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Antonín Kratochvíl: Photo Essays

Antonín Kratochvíl, Debbie Harry, undated
from: 12. 6. 2020
to: 24. 1. 2021
Stone Bell House

from: 12. 6. 2020
to: 24. 1. 2021
Stone Bell House, Old Town Square 605/13, Prague 1

Tue-Sun 10 a.m.–8 p.m.


Pavlína Vogelová


full: 120 CZK
reduced: 60 CZK



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The building is not barrier-free.


This retrospective exhibition of the Czech photographer Antonín Kratochvíl presents a cross-section of a highly expressive, suggestive photographic oeuvre by one of the world’s most prominent and significant producers of social documentary photography and photojournalism on the nature of contemporary human society. He affects our emotions, upsets us, transforms images with sophisticated effects, and dispenses an exact dosage of the intended resonance of the labyrinth of the forms humanity and its averted faces.
Kratochvíl’s photographs accentuate images of deprivation, despair, alienation, pain, sadness and misery, as well as the arrogance of power and its consequences in various parts of the world. They present historical evidence of modern social and civilization problems of the world and military conflicts (Afghanistan, Bosnia, the Philippines, Haiti, Iraq, Rwanda, Zaire) and capture the tragedy of humanitarian and natural disasters or the escalated social problems of human society as such (epidemics, disappearing cultures, devastation of the landscape, the criminality of drug dealers, and an insight into the lives of contemporary “golden youth” in Moscow).
Kratochvíl imprints his own personal style onto portraits of show-business celebrities as well as completely unknown, anonymous people, which taken as a whole represents an allegory that has a specific meaning for him. By interconnecting well-known figures such as Bill Gates, Willem Dafoe, Keith Richards, Patricia Arquette, Priscilla Presley, David Bowie, Milan Hlavsa, Pavel Landovský, Jean Reno, Bob Dylan, Billy Bob Thornton, Vittorio Storaro, Kyle MacLachlan, Judith Godreche, Amanda Lear and Debbie Harry with unknown faces of people from diverse backgrounds, living through numerous reversals of fortune and gaining experience, Kratochvíl reflects the state of the human soul in today’s world. These photos do not celebrate specific people, heroes, or celebrities. Kratochvíl relativizes beauty and relationships to seek and find an adequate visual form for his profound statement about the perception of humanity as the essence of our being, our personal and social space, and finding fulfillment in life.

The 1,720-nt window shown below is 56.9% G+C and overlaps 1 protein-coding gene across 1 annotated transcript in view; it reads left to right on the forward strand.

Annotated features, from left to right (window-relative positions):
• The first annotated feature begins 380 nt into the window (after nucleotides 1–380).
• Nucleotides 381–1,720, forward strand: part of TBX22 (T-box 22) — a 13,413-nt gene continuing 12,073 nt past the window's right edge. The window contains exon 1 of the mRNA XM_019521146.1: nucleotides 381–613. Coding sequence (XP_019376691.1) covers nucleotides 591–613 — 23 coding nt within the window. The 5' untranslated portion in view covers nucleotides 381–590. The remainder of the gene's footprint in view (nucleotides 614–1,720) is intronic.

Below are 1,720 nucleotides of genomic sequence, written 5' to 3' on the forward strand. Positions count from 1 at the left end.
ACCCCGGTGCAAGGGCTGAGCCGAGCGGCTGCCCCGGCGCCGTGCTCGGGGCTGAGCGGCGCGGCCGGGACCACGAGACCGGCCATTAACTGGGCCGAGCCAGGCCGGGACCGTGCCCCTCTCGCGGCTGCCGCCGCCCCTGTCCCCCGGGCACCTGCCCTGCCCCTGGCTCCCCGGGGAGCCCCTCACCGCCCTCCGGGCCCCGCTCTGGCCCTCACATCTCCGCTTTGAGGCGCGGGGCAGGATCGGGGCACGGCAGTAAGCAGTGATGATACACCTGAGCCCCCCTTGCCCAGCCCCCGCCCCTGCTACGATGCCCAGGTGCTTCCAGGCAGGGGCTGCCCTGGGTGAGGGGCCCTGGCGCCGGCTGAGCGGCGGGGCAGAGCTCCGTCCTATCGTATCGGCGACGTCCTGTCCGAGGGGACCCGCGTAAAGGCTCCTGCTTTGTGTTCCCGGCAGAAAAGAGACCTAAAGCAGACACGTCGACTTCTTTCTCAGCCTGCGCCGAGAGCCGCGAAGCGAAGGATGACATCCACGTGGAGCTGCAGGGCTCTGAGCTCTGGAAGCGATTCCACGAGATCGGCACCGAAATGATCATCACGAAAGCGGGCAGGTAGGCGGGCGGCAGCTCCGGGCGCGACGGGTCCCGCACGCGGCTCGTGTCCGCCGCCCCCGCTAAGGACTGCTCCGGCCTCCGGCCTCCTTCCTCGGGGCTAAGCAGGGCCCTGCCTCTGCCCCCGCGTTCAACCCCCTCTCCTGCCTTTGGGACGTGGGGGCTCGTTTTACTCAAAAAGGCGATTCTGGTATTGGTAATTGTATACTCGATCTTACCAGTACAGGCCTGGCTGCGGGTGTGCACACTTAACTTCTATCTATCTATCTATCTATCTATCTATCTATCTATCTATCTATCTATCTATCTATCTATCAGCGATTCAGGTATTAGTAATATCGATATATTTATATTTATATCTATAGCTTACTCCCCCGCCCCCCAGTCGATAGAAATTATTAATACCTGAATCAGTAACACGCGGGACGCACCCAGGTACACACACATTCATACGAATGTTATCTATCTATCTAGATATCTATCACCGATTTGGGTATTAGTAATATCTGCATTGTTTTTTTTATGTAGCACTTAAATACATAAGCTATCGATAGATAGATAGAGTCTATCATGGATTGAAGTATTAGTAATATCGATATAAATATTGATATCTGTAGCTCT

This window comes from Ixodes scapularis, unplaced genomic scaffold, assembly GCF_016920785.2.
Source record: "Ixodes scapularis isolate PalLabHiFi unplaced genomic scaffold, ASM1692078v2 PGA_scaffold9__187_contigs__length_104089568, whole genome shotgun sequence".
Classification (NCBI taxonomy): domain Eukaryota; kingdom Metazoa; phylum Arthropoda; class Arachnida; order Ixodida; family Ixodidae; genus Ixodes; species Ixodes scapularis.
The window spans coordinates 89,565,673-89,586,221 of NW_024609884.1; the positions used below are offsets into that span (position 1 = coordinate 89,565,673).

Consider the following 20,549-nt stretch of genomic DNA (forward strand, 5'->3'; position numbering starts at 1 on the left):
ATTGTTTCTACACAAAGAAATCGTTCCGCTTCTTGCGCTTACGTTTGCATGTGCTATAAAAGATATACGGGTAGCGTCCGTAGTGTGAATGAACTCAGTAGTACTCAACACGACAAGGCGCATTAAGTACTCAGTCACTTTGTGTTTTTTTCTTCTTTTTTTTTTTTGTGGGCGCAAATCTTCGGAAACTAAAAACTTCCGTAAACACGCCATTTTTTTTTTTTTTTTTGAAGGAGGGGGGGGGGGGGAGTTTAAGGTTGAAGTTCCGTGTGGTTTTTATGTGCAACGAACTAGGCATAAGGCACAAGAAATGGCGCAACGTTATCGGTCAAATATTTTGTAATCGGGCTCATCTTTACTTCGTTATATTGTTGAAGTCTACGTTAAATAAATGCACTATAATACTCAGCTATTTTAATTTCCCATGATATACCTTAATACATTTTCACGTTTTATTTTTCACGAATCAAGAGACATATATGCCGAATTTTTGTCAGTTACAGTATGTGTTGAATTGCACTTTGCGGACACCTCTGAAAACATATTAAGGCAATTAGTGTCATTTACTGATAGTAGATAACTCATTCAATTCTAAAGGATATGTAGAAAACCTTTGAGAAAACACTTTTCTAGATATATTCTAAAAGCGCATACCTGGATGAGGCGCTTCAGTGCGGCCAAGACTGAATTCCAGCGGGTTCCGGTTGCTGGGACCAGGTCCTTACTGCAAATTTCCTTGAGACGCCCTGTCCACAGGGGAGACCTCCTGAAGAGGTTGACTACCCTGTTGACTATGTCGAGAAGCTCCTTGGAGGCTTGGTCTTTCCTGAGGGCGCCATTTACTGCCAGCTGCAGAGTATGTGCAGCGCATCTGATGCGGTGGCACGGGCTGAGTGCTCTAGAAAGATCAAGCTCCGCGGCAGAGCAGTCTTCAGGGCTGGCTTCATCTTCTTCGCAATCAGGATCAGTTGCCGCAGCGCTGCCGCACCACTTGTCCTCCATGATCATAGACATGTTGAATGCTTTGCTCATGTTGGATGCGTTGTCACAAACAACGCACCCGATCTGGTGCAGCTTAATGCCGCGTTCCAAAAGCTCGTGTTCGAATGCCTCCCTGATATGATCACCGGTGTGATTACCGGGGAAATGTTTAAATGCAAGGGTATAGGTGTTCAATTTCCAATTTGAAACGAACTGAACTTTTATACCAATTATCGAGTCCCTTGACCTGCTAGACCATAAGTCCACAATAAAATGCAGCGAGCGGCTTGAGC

Born in 1947 in Lovosice, Czechoslovakia, Kratochvíl is a Czech photojournalist of international renown. After five years of exile in Europe (1967–1972) including lifelong lessons from his time in a refugee camp, in prison, and in the French Foreign Legion, he was humanized by his studies of art and photography at the Gerrit Rietveld Academy in Amsterdam and went to the United States in 1972, where he later rose to become one of the top photographers in the world as a photojournalist and war photographer. A crucial moment in his career came with his self-published book Broken Dream: Twenty Years of War in Eastern Europe (1997). He has worked for prestigious American newspapers and magazines including Rolling Stone, New York Times Magazine, Newsweek, Mother Jones, Smithsonian, Condé Nast Travel, Geo, Playboy, Penthouse and Vogue. He has received many international awards for his documentary photographs, such as the Dorothy Lange Prize, the Ernst Haas Award, the Golden Light Award, the Gold Medal for Photography from the Society of Publishing Designers in New York, the Gold ARC Award for the Best Annual Report, the Lucie Award and World Press Photo. In the Czech Republic he was named the 2014 Personality of Czech Photography.


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